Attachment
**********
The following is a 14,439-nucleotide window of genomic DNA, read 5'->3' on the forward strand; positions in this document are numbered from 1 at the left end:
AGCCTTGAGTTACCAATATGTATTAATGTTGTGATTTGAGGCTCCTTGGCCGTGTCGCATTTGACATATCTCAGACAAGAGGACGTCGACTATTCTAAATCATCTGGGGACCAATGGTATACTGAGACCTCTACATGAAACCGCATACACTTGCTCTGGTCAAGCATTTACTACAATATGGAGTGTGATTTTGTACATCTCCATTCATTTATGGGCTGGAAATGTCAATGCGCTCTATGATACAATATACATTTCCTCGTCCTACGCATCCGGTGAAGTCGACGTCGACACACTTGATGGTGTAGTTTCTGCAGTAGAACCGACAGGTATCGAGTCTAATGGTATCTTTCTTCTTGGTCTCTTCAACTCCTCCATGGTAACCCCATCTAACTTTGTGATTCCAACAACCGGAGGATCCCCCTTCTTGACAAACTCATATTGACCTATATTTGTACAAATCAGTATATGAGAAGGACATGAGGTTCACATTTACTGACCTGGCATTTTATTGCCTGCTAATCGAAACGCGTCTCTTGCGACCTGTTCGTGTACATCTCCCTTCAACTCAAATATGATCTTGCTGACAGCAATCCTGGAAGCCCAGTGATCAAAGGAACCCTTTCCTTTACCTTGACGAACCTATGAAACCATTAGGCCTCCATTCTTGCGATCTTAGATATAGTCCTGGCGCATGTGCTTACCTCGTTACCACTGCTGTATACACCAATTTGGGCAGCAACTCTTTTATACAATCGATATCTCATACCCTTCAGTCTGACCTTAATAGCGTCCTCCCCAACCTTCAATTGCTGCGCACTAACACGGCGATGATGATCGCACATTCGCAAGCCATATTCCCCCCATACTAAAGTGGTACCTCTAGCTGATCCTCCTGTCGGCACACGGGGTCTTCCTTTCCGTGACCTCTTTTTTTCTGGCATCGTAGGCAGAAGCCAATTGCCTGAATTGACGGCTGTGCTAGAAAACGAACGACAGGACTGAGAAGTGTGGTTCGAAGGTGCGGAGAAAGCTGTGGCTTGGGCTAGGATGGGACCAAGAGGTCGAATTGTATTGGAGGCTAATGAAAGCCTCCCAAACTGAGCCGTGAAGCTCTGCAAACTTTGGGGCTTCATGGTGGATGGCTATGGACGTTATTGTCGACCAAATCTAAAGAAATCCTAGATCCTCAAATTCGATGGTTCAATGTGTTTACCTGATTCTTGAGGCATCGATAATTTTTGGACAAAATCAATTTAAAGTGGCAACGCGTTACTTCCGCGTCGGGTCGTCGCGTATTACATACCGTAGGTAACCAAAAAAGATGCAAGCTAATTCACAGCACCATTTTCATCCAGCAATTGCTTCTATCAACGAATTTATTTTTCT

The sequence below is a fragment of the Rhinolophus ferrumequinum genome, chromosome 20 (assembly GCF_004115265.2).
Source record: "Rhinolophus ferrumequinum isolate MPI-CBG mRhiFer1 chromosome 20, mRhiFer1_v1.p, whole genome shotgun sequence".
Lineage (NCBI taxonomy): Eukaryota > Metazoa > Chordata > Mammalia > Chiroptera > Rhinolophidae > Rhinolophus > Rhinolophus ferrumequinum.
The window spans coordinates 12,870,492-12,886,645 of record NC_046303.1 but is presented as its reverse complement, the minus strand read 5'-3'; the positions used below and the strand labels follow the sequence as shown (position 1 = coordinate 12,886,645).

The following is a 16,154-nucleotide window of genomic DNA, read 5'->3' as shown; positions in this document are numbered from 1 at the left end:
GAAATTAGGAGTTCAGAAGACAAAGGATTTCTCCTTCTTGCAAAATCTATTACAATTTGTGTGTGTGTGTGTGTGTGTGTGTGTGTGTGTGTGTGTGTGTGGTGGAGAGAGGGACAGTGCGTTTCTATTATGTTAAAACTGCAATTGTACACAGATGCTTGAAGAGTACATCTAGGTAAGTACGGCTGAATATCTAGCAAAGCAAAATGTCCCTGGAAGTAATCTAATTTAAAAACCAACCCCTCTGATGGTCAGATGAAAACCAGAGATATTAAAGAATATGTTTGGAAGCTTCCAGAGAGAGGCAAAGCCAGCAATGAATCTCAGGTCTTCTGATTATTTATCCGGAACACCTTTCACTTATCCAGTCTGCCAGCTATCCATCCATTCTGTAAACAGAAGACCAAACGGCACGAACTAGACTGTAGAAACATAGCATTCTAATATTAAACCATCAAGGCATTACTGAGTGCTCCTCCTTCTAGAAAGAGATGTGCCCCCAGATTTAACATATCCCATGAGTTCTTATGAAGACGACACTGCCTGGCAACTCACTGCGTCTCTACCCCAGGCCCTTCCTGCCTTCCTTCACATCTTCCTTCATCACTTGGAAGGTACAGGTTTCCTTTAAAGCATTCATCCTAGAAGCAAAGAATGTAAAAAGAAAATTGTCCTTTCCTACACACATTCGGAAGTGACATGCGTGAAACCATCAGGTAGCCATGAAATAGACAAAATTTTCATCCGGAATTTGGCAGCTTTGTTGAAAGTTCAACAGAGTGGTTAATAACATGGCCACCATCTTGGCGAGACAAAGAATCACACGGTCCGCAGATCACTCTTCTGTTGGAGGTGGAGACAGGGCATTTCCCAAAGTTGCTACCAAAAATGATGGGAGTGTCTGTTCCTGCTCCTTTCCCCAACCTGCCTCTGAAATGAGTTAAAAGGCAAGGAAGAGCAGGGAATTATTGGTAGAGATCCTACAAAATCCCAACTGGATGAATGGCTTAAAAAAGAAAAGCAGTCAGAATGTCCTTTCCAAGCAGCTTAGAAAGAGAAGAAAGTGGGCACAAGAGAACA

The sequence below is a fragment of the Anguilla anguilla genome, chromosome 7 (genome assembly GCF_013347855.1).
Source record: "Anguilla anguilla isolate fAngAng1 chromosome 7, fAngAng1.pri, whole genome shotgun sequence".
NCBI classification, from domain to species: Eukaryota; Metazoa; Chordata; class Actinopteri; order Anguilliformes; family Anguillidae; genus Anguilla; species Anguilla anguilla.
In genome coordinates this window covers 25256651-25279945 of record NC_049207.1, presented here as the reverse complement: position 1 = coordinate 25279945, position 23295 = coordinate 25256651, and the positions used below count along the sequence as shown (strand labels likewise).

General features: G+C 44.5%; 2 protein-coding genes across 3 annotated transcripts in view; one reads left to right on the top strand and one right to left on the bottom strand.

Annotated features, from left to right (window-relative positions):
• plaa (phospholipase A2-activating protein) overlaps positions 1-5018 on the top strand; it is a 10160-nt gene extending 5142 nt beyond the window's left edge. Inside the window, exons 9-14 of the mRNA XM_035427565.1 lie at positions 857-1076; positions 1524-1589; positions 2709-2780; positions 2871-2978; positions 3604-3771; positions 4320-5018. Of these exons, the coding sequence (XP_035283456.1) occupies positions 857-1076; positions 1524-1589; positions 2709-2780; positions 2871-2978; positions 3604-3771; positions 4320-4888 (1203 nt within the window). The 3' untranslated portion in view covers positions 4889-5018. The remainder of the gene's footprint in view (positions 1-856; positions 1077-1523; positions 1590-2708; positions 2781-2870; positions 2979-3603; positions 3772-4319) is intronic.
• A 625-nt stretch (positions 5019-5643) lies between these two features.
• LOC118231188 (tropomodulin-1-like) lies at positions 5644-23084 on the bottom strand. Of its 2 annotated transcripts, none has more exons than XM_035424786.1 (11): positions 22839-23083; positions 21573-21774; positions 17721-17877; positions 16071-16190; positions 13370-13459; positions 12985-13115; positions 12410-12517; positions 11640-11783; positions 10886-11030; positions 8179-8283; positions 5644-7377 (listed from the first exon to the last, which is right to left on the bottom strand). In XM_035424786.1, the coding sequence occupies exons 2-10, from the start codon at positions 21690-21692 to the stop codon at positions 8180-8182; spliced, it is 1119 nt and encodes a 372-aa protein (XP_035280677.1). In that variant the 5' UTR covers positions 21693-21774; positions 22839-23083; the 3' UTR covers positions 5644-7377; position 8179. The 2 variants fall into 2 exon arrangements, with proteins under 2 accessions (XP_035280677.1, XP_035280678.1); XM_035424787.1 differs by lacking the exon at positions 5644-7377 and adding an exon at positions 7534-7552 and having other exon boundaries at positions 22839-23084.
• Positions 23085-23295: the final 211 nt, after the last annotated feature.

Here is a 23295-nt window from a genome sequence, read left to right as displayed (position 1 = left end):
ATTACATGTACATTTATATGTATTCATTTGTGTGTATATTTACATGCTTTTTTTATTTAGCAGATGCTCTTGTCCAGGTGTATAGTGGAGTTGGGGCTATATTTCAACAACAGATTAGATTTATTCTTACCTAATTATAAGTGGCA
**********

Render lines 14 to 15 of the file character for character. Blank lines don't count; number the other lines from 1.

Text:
Annotated features, from left to right (window-relative positions):
• plaa (phospholipase A2-activating protein) overlaps positions 1-5018 on the top strand; it is a 10160-nt gene extending 5142 nt beyond the window's left edge. Inside the window, exons 9-14 of the mRNA XM_035427565.1 lie at positions 857-1076; positions 1524-1589; positions 2709-2780; positions 2871-2978; positions 3604-3771; positions 4320-5018. Of these exons, the coding sequence (XP_035283456.1) occupies positions 857-1076; positions 1524-1589; positions 2709-2780; positions 2871-2978; positions 3604-3771; positions 4320-4888 (1203 nt within the window). The 3' untranslated portion in view covers positions 4889-5018. The remainder of the gene's footprint in view (positions 1-856; positions 1077-1523; positions 1590-2708; positions 2781-2870; positions 2979-3603; positions 3772-4319) is intronic.